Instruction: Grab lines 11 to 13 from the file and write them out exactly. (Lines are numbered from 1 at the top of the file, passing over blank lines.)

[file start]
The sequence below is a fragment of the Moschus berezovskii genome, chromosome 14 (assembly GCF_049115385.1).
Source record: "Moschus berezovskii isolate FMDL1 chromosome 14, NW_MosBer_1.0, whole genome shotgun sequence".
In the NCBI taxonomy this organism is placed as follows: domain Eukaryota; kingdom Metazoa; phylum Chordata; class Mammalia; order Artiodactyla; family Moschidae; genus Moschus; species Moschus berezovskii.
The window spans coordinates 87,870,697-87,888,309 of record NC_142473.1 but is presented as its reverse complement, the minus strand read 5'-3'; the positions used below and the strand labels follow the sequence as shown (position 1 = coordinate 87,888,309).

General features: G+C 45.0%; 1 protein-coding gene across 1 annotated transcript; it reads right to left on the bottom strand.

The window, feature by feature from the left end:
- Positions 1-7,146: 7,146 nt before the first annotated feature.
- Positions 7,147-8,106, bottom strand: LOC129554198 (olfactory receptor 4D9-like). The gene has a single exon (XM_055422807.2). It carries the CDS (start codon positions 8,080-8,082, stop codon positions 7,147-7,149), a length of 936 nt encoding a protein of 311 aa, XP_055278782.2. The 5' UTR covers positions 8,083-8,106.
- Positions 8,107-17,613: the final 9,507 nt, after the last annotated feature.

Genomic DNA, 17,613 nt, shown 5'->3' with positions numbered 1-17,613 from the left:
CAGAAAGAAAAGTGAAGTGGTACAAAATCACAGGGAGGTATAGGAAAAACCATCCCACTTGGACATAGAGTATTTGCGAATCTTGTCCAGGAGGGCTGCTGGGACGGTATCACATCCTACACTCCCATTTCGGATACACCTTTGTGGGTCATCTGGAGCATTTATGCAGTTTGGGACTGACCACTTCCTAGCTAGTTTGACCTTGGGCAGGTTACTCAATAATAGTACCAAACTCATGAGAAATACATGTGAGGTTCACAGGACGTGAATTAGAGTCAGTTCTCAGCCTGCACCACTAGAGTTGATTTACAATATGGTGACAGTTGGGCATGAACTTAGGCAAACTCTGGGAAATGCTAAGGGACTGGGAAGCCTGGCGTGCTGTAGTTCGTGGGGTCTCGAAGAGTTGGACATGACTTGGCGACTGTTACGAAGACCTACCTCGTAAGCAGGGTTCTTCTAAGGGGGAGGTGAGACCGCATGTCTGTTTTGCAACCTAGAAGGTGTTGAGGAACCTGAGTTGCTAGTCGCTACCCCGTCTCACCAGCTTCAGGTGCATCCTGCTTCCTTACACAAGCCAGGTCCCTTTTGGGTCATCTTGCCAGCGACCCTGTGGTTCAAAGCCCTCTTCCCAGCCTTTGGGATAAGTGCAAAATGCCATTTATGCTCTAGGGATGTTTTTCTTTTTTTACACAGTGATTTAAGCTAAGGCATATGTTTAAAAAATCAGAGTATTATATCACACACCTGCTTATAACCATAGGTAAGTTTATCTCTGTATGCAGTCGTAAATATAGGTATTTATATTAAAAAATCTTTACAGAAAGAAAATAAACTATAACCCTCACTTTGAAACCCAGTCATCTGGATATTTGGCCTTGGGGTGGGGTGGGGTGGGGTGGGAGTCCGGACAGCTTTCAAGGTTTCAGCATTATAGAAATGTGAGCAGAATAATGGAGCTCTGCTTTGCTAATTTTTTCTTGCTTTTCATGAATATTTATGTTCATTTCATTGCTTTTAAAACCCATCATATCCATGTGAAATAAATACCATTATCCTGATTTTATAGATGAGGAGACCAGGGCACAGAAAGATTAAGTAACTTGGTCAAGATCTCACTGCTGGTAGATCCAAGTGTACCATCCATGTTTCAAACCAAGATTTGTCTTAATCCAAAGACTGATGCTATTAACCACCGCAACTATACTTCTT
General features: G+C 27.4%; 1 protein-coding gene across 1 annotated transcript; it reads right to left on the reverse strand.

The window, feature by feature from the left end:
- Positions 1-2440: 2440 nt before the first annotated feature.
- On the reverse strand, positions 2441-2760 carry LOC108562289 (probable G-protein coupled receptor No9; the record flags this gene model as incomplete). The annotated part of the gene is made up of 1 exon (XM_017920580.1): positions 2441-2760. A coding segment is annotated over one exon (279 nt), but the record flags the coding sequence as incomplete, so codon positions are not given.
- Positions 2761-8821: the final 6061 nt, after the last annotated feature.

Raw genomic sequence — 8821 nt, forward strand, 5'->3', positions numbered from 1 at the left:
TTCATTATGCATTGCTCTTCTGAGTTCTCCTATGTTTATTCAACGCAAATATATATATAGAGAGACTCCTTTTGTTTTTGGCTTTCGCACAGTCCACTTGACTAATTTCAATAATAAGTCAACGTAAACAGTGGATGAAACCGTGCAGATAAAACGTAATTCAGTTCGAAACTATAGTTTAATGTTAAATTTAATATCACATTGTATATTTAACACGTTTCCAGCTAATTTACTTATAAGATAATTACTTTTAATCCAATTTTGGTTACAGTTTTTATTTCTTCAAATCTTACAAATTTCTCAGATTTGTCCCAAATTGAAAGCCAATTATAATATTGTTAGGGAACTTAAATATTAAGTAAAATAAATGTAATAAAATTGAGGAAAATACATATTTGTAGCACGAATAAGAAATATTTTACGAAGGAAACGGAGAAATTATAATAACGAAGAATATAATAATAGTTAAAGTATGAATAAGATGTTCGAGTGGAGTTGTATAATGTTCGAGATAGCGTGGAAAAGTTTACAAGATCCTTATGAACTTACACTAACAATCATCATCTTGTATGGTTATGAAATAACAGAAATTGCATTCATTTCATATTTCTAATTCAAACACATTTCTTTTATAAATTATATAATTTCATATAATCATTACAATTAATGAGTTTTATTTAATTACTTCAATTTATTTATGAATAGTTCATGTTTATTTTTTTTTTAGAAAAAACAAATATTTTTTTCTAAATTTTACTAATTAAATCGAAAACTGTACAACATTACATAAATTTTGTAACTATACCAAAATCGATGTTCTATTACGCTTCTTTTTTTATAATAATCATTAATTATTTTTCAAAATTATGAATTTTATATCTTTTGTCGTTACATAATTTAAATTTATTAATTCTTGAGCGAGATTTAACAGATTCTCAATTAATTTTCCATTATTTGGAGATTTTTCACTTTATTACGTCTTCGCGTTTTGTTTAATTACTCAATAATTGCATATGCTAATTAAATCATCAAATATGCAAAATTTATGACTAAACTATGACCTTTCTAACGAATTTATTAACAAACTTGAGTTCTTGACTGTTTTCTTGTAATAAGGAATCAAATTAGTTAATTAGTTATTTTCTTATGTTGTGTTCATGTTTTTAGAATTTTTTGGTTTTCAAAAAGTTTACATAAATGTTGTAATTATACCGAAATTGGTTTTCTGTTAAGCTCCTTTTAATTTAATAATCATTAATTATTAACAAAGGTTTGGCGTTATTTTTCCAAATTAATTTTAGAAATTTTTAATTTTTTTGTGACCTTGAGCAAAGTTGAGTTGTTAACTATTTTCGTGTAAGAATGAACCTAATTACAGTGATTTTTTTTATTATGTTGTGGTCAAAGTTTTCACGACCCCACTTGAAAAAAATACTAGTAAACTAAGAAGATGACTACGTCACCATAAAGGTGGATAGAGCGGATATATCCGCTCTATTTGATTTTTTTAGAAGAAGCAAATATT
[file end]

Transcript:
CAGAAAGAAAAGTGAAGTGGTACAAAATCACAGGGAGGTATAGGAAAAACCATCCCACTTGGACATAGAGTATTTGCGAATCTTGTCCAGGAGGGCTGCTGGGACGGTATCACATCCTACACTCCCATTTCGGATACACCTTTGTGGGTCATCTGGAGCATTTATGCAGTTTGGGACTGACCACTTCCTAGCTAGTTTGACCTTGGGCAGGTTACTCAATAATAGTACCAAACTCATGAGAAATACATGTGAGGTTCACAGGACGTGAATTAGAGTCAGTTCTCAGCCTGCACCACTAGAGTTGATTTACAATATGGTGACAGTTGGGCATGAACTTAGGCAAACTCTGGGAAATGCTAAGGGACTGGGAAGCCTGGCGTGCTGTAGTTCGTGGGGTCTCGAAGAGTTGGACATGACTTGGCGACTGTTACGAAGACCTACCTCGTAAGCAGGGTTCTTCTAAGGGGGAGGTGAGACCGCATGTCTGTTTTGCAACCTAGAAGGTGTTGAGGAACCTGAGTTGCTAGTCGCTACCCCGTCTCACCAGCTTCAGGTGCATCCTGCTTCCTTACACAAGCCAGGTCCCTTTTGGGTCATCTTGCCAGCGACCCTGTGGTTCAAAGCCCTCTTCCCAGCCTTTGGGATAAGTGCAAAATGCCATTTATGCTCTAGGGATGTTTTTCTTTTTTTACACAGTGATTTAAGCTAAGGCATATGTTTAAAAAATCAGAGTATTATATCACACACCTGCTTATAACCATAGGTAAGTTTATCTCTGTATGCAGTCGTAAATATAGGTATTTATATTAAAAAATCTTTACAGAAAGAAAATAAACTATAACCCTCACTTTGAAACCCAGTCATCTGGATATTTGGCCTTGGGGTGGGGTGGGGTGGGGTGGGAGTCCGGACAGCTTTCAAGGTTTCAGCATTATAGAAATGTGAGCAGAATAATGGAGCTCTGCTTTGCTAATTTTTTCTTGCTTTTCATGAATATTTATGTTCATTTCATTGCTTTTAAAACCCATCATATCCATGTGAAATAAATACCATTATCCTGATTTTATAGATGAGGAGACCAGGGCACAGAAAGATTAAGTAACTTGGTCAAGATCTCACTGCTGGTAGATCCAAGTGTACCATCCATGTTTCAAACCAAGATTTGTCTTAATCCAAAGACTGATGCTATTAACCACCGCAACTATACTTCTT
General features: G+C 27.4%; 1 protein-coding gene across 1 annotated transcript; it reads right to left on the reverse strand.

The window, feature by feature from the left end: